• The Impact of Introducing Resident Physicians in the ICU: Perceptions of Safety Culture Change by Staff and Residents in the ICU Following the Introduction of Residency Training Programs in a New Teaching Hospital

      Brown, Donna Pittillo; Tift College of Education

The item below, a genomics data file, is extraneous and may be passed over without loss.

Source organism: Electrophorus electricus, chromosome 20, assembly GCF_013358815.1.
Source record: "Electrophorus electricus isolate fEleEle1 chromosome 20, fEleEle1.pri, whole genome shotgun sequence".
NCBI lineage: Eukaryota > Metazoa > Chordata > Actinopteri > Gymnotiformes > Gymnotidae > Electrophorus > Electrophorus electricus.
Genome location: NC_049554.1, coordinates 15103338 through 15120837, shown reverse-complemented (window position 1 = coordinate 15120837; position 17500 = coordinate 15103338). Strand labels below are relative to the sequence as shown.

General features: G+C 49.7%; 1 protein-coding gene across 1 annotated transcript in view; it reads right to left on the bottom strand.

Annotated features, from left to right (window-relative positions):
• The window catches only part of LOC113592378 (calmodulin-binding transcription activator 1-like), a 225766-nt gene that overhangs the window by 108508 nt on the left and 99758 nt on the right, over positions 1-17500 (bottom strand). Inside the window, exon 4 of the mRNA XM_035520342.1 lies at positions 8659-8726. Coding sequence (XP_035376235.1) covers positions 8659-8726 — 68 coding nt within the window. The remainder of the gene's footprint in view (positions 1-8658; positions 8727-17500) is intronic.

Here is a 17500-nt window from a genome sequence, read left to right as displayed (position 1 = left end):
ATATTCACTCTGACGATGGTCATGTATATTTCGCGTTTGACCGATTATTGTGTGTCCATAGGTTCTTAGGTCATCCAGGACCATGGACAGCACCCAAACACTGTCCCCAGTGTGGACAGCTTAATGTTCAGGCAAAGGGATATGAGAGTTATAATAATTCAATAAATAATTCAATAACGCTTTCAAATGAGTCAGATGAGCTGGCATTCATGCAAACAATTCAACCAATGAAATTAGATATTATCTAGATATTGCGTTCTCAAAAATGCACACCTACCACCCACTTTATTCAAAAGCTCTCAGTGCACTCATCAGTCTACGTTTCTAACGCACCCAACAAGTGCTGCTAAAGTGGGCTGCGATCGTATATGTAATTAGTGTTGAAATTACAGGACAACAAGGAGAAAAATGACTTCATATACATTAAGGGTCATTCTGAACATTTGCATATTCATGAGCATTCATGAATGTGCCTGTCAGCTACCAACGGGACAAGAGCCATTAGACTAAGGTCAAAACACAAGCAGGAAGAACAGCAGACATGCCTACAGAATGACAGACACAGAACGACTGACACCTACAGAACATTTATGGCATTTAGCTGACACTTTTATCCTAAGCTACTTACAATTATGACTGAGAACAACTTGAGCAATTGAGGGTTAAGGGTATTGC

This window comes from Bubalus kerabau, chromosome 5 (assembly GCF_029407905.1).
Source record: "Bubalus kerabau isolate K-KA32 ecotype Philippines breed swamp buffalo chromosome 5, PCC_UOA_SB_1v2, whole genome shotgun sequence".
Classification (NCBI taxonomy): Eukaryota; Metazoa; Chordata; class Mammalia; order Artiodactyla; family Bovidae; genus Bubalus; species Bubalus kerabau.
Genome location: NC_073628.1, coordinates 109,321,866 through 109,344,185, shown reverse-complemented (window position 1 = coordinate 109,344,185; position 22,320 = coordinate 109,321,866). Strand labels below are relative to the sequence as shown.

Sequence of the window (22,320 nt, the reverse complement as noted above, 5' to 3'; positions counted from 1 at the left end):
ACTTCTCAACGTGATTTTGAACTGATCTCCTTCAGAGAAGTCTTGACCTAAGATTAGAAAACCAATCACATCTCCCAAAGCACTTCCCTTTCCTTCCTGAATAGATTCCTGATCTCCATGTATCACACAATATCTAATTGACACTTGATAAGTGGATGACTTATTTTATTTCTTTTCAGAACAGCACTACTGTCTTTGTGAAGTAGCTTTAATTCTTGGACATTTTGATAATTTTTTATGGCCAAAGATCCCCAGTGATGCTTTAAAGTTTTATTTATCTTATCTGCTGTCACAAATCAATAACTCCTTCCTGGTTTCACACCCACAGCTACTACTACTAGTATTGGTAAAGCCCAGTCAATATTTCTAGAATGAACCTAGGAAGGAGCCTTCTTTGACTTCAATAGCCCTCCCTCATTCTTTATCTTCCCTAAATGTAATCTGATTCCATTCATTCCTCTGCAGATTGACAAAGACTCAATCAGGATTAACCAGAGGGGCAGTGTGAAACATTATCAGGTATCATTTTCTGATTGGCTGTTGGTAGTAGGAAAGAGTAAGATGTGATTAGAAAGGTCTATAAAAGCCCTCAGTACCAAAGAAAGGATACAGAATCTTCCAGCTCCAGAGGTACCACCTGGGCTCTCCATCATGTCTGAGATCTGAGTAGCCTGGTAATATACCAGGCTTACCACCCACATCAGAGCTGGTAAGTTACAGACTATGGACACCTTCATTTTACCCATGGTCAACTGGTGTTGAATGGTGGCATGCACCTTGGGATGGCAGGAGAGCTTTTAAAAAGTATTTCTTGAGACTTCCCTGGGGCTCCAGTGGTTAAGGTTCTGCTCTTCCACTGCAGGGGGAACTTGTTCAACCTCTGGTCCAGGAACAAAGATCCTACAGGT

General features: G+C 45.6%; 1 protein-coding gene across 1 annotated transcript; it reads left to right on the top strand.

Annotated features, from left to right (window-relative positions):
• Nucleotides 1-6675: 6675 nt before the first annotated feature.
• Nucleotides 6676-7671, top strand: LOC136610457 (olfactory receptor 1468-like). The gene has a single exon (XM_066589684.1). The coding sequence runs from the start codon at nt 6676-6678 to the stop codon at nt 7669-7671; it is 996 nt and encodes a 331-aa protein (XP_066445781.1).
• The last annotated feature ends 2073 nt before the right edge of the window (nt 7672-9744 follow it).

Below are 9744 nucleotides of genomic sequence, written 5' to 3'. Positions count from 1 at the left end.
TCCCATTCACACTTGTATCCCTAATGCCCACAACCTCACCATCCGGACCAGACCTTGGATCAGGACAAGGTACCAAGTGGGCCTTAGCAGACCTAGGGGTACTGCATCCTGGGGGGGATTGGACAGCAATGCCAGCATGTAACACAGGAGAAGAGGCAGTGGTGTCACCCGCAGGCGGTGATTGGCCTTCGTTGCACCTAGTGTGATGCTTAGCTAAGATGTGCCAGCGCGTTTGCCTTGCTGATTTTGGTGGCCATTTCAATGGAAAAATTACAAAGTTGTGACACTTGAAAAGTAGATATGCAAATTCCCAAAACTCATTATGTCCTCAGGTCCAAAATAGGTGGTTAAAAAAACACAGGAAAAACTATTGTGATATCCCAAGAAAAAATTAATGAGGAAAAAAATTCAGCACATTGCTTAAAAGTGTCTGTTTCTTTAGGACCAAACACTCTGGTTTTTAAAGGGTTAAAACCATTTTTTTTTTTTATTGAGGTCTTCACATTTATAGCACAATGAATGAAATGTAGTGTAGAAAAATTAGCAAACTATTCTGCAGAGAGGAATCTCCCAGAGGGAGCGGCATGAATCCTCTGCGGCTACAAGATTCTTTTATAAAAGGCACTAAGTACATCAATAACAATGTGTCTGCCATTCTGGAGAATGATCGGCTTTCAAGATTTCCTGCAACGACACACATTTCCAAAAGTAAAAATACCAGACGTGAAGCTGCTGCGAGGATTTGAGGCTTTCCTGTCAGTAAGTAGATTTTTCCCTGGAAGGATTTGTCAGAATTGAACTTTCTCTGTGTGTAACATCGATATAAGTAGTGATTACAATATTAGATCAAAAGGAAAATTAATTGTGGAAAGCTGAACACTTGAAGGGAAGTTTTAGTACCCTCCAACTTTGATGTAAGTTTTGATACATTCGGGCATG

Studies indicate the third leading cause of death in the United States is medical error, and up to 21% of admitted patients are affected by a medical error during their hospital stay. Efforts to reduce patient error have led many hospitals to adopt systems and processes to encourage a culture where the staff and providers feel comfortable to report errors. Residents in training programs are an important part of the safety culture of the hospital but are not often included in patient safety and quality improvement initiatives. The impact that residents have on the safety culture of the hospital is infrequently studied. This study evaluated data from safety culture surveys in a new community teaching hospital and compared ICU staff and resident perceptions pre- and post-start of residency. ICU staff completed the Safety Culture Index as part of an annual employee engagement survey in 2018-2021, providing data for 12 months prior to residency training to two years after the start of residency programs. Residents completed the Safety Attitudes Questionnaire at intervals during residency of 0 through 25 months of residency. Mean scores indicate that ICU staff safety culture perceptions showed an overall positive increase from one year prior to residents starting to two years after start. Resident perceptions at the start of residency training were in the “Strongly Agree” range when starting residency then declined to the “Agree” or “Neutral” range at the one-year point. The mean value of resident scores after one year of residency training met the average responses from the staff survey in the same period and scores from both groups increased between the first and second year of residency training. This study demonstrates the impact that residents can have to improve safety culture in the ICUs of a new teaching hospital. Results from this study can assist hospital leaders to better understand the impact of residents on safety culture and support initiatives to start residency programs in community hospitals. Existing residency programs may be encouraged by the results of this study to integrate residents into hospital patient safety and quality improvement initiatives to improve patient care.